UK Track and Trace supremo still has no idea when "world-beating" pandemic app will be ready

via Flickr ©  Bank of England (CC BY-ND 2.0)

via Flickr © Bank of England (CC BY-ND 2.0)

  • Ex-CEO of TalkTalk now a Baroness and chair of NHS Improvement…
  • … but no improvement seen to date
  • Original app missing while not in action

Baroness Harding (as she now is, as a Conservative appointee to the UK House of Lords (and Ladies)) is the chairperson of NHS Improvement and, since May, has been in charge of the UK's COVID-19 Track and Trace programme, which has mysteriously gone missing while not in action.

So far she has been about as effective as a chocolate teapot, which comes as no surprise when we remember how useless she was when, as the then un-ennobled Dido Harding, she was the CEO of the telco/ISP TalkTalk (of ill repute) at the time of the infamous scandal of the mega-data breach of subscriber data.

On her watch TalkTalk was found to have "failed to implement the most basic cyber security measures" that "allowed hackers to penetrate TalkTalk’s systems with ease" and was hit with the biggest fine ever imposed on an ISP.

Ah, but that was then and this is now. Dido has moved onwards and upwards and is even more important than she used to be. So, yesterday, in her role as Track and Trace supremo, the Baroness gave evidence to the Science and Technology Select Committee of the UK House of Commons.

When Track and Trace was first mooted it was sold to the public as a world-beating app that would be central to controlling the spread of the coronavirus. After a short and ineffective period of testing on the Isle of Wight the system was downgraded to "a nice to have" "cherry-on-the cake" extra but not particularly important really and so not a matter of urgency after all.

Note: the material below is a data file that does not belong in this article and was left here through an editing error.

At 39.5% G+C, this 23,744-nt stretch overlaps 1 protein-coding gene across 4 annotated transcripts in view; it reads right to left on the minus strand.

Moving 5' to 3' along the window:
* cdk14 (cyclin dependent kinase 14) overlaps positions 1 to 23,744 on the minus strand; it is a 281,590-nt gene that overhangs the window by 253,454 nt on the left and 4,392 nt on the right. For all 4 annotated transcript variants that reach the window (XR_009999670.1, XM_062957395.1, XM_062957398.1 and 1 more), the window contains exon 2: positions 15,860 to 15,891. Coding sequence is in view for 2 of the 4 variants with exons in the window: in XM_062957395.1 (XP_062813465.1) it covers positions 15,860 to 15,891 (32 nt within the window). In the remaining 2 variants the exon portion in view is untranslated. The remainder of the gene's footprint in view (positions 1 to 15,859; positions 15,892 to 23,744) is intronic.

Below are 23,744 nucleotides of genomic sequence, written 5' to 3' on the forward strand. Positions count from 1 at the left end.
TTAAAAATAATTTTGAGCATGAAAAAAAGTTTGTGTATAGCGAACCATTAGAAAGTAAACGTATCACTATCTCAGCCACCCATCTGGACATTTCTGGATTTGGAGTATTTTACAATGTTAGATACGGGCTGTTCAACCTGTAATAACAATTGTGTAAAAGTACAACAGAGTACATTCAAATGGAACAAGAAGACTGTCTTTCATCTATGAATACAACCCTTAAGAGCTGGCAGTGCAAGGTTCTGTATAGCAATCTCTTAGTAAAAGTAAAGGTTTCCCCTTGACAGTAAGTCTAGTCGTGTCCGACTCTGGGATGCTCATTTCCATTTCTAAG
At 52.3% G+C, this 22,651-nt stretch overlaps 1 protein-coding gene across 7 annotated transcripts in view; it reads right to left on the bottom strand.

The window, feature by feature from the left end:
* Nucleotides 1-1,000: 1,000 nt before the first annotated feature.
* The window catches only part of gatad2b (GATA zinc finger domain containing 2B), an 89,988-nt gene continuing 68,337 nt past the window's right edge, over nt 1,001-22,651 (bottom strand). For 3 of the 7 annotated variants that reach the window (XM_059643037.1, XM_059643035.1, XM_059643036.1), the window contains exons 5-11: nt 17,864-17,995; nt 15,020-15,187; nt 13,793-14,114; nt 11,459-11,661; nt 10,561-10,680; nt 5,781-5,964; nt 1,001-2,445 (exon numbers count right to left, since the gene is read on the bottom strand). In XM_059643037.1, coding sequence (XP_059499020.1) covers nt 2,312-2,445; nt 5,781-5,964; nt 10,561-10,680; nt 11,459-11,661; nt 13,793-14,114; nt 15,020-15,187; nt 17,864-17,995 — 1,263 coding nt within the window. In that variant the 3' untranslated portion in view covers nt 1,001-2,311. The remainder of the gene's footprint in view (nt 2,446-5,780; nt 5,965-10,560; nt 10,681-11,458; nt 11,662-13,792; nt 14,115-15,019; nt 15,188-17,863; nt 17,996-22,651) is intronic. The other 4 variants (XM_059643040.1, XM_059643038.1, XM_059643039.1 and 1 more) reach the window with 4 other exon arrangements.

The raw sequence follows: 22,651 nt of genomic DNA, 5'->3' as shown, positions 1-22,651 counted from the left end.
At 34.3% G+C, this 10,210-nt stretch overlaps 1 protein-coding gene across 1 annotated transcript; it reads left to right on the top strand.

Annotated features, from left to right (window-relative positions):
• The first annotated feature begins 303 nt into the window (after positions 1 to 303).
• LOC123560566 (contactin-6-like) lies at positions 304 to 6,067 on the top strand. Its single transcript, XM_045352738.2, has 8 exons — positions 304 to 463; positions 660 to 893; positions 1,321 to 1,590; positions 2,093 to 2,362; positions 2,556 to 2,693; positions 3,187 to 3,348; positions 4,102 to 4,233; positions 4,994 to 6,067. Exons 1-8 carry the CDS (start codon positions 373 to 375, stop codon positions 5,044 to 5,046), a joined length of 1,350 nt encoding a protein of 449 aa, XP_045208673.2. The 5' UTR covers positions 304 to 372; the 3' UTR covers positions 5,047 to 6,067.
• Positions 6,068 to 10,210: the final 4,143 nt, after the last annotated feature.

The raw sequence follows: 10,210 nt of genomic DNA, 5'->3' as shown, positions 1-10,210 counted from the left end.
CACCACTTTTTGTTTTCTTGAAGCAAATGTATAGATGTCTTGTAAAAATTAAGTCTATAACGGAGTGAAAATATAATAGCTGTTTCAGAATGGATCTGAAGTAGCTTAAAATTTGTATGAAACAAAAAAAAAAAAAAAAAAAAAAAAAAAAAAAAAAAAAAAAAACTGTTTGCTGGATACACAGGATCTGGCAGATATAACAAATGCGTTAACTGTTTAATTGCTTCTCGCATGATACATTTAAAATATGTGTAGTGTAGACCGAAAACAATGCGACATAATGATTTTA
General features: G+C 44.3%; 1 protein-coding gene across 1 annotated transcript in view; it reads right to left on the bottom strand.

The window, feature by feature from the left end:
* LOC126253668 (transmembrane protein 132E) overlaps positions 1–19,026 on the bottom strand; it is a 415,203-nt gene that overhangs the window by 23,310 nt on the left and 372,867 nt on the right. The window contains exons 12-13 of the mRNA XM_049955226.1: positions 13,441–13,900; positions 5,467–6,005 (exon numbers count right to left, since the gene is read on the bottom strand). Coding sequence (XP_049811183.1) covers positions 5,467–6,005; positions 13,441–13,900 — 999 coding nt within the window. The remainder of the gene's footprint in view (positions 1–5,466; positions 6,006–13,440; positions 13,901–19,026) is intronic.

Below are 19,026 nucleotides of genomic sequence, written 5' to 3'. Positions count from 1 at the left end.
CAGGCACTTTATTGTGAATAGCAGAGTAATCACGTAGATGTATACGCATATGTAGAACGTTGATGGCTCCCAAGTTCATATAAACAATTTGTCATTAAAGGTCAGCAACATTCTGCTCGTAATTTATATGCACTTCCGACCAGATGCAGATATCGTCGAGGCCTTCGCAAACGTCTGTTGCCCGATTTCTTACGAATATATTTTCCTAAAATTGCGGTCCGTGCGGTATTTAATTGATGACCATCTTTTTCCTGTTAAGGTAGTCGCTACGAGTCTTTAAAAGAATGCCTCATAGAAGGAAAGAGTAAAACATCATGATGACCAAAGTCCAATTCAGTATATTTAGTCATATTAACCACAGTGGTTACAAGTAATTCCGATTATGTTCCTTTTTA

More than three months on, Harding is still unable to say when a working and effective track and trace system will be implemented. She told the Select Committee that she is "keen not to commit to a specific date" because the system is still being developed.

Ironically, because the UK, having "taken back control" of nothing since exiting the European Union, declined to learn from the likes of other developed countries including German and Italy, where highly effective track and trace regimes are in place and proving their worth, Britain is using a highly inefficient system based on contact tracing by poorly paid call centre agents with minimal training. Is it just me, or does that sound familiar to you too?

Astonishingly, Baroness Harding also told the Committee that to compel people to self-isolate and then to have in place a system able to monitor such compliance would be "counterproductive." She did not explain the logic behind that assertion, probably because there isn't any.  

Yesterday the Baroness also announced that 'track and tracers' contact those few that actually get picked up by the current system and might be infected and capable of spreading the disease "up to 10 times over a 36-hour period". A bit like TalkTalk cold callers were once reputed to have done when trying to sign-up new subscribers. Surely not? That can't be true, can it?

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